Though I can hardly believe it’s true, I’ve finished an entire semester of teaching on campus. This means that I’ve completed an entire undergraduate term and two grad school terms (the regular semester is split into two 7-8 week terms) in person, rather than the online classes that I’ve been accustomed to.
It turns out that my experience has been completely unlike what I expected… in some very good ways.
First, I can say that while I was nervous about teaching in person — though many people don’t realize this, I’m actually very shy about public speaking — it’s turned out to be great overall. There’s much more of a performative aspect than I was expecting… I try harder to be interesting, to be compelling, even to be funny. Hell, I want these students to like me. It’s silly, I know, but it motivates me to make an effort, which in this case is a good thing.
I was particularly concerned going in that the undergrads — most of them 19-20 years old — would fit the stereotype of the entitled, sullen slackers that old people like me tend to think of when the subject of “damn kids these days” comes to mind. I’ve been delighted to find that these kids are almost all polite, respectful, and engaged in class. They ask good questions, they offer answers to mine, and they’re genuinely curious about the topics we’re learning about.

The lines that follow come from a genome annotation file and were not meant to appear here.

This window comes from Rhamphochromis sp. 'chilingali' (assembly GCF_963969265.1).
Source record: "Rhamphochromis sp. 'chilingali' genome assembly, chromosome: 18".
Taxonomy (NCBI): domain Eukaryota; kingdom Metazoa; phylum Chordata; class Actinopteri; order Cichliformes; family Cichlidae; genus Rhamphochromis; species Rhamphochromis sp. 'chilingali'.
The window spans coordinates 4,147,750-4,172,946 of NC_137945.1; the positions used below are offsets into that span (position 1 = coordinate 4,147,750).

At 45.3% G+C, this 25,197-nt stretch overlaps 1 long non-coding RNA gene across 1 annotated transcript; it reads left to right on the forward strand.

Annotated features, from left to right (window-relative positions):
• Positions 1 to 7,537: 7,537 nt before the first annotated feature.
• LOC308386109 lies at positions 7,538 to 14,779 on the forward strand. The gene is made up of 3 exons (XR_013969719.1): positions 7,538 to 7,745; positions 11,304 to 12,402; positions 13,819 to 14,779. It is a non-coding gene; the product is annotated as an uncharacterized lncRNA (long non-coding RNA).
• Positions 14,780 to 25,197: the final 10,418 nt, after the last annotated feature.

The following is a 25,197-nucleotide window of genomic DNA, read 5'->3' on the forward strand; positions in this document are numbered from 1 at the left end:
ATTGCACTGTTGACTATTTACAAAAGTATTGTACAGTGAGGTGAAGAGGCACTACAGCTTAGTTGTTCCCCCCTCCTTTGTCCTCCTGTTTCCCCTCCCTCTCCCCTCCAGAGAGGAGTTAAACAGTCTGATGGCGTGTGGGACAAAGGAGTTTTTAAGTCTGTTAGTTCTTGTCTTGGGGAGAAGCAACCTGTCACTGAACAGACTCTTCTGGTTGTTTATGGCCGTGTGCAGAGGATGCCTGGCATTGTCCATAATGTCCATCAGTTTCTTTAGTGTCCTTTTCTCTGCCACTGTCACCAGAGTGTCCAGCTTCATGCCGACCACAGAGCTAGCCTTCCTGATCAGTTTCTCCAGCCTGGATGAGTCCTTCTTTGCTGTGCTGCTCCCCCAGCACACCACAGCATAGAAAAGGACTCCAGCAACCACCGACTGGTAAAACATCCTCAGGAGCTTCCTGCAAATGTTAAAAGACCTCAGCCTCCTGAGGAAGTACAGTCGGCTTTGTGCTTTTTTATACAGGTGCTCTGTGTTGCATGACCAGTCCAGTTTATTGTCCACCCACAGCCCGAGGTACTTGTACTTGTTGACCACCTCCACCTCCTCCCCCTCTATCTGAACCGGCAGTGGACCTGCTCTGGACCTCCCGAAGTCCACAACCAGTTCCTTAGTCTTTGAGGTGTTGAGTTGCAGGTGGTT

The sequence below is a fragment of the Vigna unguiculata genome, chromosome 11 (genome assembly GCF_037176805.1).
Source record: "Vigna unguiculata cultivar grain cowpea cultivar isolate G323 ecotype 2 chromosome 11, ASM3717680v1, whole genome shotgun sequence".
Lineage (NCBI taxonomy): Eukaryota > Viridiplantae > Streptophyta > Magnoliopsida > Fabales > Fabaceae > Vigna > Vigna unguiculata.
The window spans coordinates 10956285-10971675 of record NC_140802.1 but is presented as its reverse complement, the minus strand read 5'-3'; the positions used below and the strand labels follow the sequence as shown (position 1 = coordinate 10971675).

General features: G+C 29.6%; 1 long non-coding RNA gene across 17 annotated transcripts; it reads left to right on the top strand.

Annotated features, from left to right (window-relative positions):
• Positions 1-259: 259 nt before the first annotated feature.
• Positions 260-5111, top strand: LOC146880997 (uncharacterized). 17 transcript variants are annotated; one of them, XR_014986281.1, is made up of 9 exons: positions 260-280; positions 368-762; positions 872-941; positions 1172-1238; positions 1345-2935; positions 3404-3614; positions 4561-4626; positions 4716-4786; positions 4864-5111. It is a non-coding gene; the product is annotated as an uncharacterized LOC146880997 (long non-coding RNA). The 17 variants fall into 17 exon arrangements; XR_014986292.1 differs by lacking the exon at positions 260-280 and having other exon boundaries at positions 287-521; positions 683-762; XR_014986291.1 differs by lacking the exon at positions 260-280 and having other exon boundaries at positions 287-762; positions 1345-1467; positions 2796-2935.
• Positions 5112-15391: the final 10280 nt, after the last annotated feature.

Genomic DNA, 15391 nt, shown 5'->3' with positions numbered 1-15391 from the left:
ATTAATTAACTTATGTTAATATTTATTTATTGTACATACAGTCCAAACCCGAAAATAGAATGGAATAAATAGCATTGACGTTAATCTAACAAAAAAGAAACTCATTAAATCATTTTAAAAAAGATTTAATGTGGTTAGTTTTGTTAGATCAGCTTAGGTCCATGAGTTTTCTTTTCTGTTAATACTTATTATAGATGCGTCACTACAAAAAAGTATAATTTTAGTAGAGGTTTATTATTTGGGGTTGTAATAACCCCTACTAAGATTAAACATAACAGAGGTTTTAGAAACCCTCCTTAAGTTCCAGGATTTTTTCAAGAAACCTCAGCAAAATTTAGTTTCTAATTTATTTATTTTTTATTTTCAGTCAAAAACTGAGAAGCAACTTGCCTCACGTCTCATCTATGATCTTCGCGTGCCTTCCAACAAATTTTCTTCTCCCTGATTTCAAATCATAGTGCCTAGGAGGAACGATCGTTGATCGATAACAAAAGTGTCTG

I was also a bit concerned about being the new faculty member joining an existing group, but it turns out that I needn’t have worried. There are ten new faculty members in the College of Business and Management, and there were only twenty or so previously. The new blood is on track to outnumber the old guard before long.
The best part for me has been the reaction from [most of the] students. My teaching evaluations from the two grad terms and the full undergrad term were [in almost every case] absolutely glowing. Many of them mentioned something along the lines of “no other professor has ever made me work so much” but followed that up quickly with something along the lines of “I learned more in this class than in any of my other classes”. (And the literally two-or-three truly negative reviews are easily attributable to specific students, and they’re students about whom I have zero concerns about my teaching performance.)
I’m always nervous, waiting for teaching evaluations to come back… I was particularly nervous for these, because teaching on campus was new for me. And getting the results back, with lots and lots of comments about how much I clearly care about my students and want to help them, has been so extremely validating.
I’m starting to suspect that I might be good at this, y’all.